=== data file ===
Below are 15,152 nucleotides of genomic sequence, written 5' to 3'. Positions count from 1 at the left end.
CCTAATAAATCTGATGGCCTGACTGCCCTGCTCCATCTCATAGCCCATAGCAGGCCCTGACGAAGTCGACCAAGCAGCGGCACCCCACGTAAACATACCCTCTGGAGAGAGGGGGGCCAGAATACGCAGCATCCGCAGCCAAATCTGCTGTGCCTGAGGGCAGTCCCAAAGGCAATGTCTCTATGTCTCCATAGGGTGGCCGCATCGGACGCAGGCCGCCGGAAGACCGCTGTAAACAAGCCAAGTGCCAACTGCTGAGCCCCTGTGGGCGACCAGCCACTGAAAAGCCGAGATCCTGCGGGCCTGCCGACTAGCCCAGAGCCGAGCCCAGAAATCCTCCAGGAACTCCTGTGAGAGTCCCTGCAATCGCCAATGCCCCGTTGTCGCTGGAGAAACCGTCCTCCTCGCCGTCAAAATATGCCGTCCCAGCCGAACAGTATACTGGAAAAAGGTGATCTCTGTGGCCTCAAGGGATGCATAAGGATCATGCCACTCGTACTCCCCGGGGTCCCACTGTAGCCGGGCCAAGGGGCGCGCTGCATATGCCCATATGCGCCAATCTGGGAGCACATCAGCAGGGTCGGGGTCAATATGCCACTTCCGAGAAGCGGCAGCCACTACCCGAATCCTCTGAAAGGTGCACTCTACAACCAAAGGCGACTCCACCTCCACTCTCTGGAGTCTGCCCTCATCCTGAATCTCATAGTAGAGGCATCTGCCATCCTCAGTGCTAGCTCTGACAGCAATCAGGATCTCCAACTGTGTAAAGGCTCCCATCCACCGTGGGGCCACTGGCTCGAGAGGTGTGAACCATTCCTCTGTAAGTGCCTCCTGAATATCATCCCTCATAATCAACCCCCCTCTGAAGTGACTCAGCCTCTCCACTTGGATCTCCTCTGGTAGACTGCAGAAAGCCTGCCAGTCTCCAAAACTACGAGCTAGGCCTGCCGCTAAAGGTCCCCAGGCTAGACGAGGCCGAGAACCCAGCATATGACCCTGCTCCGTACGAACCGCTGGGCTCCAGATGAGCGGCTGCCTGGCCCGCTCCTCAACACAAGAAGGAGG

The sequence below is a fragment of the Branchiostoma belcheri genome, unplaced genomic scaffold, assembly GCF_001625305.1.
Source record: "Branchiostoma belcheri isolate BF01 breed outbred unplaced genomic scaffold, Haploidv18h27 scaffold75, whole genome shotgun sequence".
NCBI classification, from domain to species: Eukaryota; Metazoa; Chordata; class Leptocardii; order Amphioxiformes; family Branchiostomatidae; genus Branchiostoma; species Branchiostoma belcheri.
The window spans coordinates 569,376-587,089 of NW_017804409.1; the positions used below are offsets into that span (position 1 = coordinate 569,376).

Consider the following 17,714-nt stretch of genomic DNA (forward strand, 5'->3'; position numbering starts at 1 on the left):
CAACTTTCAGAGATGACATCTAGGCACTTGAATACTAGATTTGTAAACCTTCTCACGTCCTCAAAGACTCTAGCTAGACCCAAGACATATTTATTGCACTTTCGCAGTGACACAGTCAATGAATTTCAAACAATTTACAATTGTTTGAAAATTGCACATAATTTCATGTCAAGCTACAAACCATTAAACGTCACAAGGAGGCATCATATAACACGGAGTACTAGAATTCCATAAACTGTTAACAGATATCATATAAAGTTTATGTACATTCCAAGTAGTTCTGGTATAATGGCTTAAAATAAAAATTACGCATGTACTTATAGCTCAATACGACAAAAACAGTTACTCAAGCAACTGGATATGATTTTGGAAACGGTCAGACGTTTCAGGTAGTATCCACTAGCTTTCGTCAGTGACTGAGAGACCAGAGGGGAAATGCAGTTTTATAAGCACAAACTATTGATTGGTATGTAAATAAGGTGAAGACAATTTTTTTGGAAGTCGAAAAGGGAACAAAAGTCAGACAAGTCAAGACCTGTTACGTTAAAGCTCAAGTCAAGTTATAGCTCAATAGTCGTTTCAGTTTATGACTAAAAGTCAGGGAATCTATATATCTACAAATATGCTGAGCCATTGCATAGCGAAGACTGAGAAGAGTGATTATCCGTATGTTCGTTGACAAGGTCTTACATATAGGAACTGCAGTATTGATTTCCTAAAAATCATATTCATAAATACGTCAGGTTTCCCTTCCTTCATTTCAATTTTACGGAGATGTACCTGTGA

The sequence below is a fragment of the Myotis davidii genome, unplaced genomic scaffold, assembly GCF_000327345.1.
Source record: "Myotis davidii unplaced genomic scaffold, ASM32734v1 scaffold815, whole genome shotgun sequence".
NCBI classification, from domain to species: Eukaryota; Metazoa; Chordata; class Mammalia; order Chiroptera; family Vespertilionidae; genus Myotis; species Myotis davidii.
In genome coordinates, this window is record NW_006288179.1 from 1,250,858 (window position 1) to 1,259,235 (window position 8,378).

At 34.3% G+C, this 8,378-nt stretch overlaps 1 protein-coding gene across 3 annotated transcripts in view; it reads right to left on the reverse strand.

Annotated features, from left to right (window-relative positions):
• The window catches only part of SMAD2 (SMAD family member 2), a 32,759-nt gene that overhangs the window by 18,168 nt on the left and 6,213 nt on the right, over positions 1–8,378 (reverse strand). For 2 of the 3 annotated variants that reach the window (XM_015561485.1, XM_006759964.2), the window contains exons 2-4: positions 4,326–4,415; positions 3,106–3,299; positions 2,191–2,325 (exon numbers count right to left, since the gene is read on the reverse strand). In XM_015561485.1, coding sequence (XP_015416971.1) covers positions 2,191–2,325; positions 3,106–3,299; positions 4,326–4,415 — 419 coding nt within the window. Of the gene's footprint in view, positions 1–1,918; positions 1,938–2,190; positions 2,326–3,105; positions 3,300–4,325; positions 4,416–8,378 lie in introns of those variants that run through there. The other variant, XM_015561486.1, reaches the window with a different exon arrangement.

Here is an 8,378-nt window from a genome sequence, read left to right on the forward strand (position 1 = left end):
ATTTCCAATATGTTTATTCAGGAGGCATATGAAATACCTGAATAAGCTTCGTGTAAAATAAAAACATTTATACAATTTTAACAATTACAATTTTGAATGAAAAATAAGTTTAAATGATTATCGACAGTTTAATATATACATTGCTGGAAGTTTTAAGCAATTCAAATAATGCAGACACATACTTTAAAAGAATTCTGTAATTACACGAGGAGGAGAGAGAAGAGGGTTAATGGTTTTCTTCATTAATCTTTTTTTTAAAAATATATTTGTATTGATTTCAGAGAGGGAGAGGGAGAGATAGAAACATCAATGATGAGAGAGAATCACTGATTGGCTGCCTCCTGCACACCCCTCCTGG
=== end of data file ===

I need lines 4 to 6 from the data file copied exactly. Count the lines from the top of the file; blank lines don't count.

Source record: "Branchiostoma belcheri isolate BF01 breed outbred unplaced genomic scaffold, Haploidv18h27 scaffold75, whole genome shotgun sequence".
NCBI classification, from domain to species: Eukaryota; Metazoa; Chordata; class Leptocardii; order Amphioxiformes; family Branchiostomatidae; genus Branchiostoma; species Branchiostoma belcheri.
The window spans coordinates 569,376-587,089 of NW_017804409.1; the positions used below are offsets into that span (position 1 = coordinate 569,376).